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Safe Sleep For Babies – Do’s And Don’ts

The information on this website is not intended to replace a one-on-one relationship with a qualified health care professional and is not intended as medical advice. Read our full medical disclaimer.

Safe sleep for babies means putting the baby to sleep in a safe position and in a safe environment away from things which could pose danger; like rolling over and falling down, or soft mattress, toys or other objects that might cause suffocation in sleep.

Sudden infant death syndrome (SIDS) or crib death usually happens to babies younger than 12 months in their sleep. It is seemingly unexplained but often linked to certain unrecommended behaviors like leaving toys and blankets in the crib.

According to Centers for Disease Control and Prevention, every year in the US about 3,500 babies die in sleep, almost 40% of which happened due to using soft bedding and about 20% due to letting the baby sleep on their tummy – both of which are advised against by pediatricians.

How much sleep is safe for babies?

Babies under one year of age sleep up to 16 hours altogether. This includes naps and night sleep. It is normal for them to wake up every couple of hours for feeding. When they are older than 12 months their sleep time will drop to about 12-13 hours per day and they will have fewer naps.

Every child is unique and with unique needs, but if your baby sleeps a lot more or significantly less than the numbers given here you might want to consult a pediatrician.

Safe baby sleep – do’s and don’ts

Crib and mattress


  • Use a firm mattress with tightly fitted bedding. Make sure there is no space between the matress and the crib frame and no uneven curves. The mattress should be made for the crib you’re using. Even with bedding the sleeping surface should remain firm.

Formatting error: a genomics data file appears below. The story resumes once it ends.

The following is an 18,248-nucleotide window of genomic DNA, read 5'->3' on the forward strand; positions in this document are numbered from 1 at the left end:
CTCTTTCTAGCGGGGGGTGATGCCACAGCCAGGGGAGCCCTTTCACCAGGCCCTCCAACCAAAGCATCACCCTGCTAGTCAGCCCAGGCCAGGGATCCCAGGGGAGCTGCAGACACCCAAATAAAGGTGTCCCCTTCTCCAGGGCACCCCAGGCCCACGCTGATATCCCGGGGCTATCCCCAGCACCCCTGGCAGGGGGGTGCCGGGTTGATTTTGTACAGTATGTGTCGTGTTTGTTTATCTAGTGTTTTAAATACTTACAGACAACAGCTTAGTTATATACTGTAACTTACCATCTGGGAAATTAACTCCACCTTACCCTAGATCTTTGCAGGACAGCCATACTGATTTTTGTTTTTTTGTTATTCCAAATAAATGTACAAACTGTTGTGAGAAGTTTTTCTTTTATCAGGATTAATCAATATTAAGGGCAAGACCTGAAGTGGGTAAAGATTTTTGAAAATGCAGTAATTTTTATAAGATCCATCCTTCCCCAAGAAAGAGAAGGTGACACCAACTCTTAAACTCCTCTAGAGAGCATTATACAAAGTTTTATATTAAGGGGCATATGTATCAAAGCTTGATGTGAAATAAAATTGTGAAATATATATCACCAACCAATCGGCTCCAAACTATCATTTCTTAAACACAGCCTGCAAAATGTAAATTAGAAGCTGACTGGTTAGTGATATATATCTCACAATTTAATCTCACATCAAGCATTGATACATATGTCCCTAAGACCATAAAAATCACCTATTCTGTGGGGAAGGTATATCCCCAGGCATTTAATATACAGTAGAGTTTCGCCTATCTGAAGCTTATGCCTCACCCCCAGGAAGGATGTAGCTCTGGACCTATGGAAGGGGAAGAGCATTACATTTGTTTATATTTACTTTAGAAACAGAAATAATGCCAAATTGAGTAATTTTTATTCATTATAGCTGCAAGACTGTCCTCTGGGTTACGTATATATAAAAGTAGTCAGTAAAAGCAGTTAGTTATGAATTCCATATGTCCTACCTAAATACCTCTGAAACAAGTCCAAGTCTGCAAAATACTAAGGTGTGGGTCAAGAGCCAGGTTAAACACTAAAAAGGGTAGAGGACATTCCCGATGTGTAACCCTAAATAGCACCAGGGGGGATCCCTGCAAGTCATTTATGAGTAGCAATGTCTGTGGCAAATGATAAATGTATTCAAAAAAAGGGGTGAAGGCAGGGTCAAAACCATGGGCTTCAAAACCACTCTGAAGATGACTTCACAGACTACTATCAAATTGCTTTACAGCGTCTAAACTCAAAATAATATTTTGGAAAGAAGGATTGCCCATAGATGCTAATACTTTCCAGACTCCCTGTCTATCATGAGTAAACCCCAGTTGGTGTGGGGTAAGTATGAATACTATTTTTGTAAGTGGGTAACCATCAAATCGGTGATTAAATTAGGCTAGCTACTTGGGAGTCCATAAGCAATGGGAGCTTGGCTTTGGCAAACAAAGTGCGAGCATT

• Remove all toys, loose bedding, blankets and pillows from the crib. You should even remove the chain from the pacifier if there is one.
  • Let the baby sleep in a crib separated from you. The crib can and should be near your bed so that you can always take action if needed.
  • Remove any cords, wires, or anything a baby can get tangled in away from the crib. They pose a danger of choking.
  • Buy a good crib which was well-researched and proven to prevent against SIDS.


  • Don’t share the bed with the baby and don’t let her sleep on any furniture that’s not her crib. Adult beds, sofas, armchairs – they are all dangerous for a baby to sleep on. If you need to breastfeed your bed is the best solution. The American Academy of Pediatricians (AAP) recommends this practice for until the baby is one year old.
  • Don’t use anti-roll pillows. Although they are marketed as a help for the baby to remain in one position, the FDA warns these pillows pose a danger of suffocation.
  • Don’t let the baby sleep on any soft surfaces as these surfaces are dangerous – including adult beds, cushions, soft armchairs, etc.
  • Don’t fix a broken crib and don’t use a crib with removable sides.